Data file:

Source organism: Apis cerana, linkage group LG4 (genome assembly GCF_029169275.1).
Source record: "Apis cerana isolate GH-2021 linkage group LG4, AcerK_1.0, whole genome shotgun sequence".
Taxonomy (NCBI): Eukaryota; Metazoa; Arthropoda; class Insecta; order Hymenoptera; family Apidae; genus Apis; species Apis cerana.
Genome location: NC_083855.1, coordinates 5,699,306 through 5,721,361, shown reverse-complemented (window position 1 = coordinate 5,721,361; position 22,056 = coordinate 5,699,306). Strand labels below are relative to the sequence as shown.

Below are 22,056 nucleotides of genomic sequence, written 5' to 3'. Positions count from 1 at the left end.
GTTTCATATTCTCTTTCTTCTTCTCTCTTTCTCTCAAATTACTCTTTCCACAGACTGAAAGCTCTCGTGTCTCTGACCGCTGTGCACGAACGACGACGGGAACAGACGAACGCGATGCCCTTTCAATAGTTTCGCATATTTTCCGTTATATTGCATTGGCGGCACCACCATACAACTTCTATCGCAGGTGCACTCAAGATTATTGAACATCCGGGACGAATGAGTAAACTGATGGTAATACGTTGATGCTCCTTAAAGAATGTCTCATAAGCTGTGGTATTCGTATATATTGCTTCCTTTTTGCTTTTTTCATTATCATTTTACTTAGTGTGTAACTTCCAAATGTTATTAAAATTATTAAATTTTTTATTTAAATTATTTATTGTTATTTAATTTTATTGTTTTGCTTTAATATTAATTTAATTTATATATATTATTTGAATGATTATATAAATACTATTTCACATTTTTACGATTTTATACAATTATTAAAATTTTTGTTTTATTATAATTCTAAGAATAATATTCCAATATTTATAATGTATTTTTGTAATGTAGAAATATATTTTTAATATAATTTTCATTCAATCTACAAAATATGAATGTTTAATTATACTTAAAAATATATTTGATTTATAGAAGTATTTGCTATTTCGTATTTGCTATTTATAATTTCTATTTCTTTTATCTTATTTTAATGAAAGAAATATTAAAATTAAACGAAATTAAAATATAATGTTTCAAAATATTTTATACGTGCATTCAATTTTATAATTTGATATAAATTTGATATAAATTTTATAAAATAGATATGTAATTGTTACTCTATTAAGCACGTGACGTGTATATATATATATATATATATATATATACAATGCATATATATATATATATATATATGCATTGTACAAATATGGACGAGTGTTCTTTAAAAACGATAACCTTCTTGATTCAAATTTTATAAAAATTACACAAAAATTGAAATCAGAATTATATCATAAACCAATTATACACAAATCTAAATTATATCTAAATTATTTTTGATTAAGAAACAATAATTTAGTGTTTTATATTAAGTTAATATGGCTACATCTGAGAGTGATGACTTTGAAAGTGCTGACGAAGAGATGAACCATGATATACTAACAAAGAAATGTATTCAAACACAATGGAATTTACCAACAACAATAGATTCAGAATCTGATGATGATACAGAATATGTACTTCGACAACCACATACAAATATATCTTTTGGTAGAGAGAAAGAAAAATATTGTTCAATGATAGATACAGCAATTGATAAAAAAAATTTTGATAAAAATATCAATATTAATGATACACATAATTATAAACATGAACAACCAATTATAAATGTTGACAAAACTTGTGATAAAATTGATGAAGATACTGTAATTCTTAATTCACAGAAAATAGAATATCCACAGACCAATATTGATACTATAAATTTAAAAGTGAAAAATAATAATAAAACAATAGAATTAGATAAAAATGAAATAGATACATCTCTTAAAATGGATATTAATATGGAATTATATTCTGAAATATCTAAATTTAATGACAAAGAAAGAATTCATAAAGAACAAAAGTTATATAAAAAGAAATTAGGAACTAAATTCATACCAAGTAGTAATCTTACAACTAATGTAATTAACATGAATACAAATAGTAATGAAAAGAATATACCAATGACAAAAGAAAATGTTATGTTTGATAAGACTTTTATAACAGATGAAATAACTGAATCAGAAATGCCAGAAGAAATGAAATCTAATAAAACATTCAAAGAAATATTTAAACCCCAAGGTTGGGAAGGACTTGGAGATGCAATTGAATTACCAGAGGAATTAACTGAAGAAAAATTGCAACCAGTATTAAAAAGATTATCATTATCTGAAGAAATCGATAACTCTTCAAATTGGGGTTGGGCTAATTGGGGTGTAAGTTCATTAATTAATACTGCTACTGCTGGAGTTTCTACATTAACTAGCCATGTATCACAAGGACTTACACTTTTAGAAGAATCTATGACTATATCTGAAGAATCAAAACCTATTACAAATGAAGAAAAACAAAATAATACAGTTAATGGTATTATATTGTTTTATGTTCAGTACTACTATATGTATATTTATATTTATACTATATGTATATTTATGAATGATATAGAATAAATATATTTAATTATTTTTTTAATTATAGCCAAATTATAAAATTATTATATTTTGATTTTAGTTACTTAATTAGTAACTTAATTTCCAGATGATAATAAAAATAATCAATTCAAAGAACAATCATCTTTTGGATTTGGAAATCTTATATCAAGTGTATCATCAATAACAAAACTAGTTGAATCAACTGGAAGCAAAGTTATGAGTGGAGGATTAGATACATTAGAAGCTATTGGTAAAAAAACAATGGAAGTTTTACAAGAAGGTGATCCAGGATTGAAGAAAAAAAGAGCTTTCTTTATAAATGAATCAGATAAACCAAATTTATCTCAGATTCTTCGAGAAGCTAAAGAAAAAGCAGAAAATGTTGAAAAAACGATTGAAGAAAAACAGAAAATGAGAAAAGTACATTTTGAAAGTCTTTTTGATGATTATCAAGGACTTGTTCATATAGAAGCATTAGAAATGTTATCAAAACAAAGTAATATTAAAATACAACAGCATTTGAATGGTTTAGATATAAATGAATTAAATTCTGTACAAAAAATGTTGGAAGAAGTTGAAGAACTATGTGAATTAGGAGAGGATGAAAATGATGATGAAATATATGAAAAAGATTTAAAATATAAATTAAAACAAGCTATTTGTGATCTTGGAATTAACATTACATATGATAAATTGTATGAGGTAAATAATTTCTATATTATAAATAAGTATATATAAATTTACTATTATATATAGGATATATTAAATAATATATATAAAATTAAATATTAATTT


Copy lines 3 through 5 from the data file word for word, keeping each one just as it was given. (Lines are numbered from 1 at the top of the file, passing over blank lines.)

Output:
Taxonomy (NCBI): Eukaryota; Metazoa; Arthropoda; class Insecta; order Hymenoptera; family Apidae; genus Apis; species Apis cerana.
Genome location: NC_083855.1, coordinates 5,699,306 through 5,721,361, shown reverse-complemented (window position 1 = coordinate 5,721,361; position 22,056 = coordinate 5,699,306). Strand labels below are relative to the sequence as shown.

Below are 22,056 nucleotides of genomic sequence, written 5' to 3'. Positions count from 1 at the left end.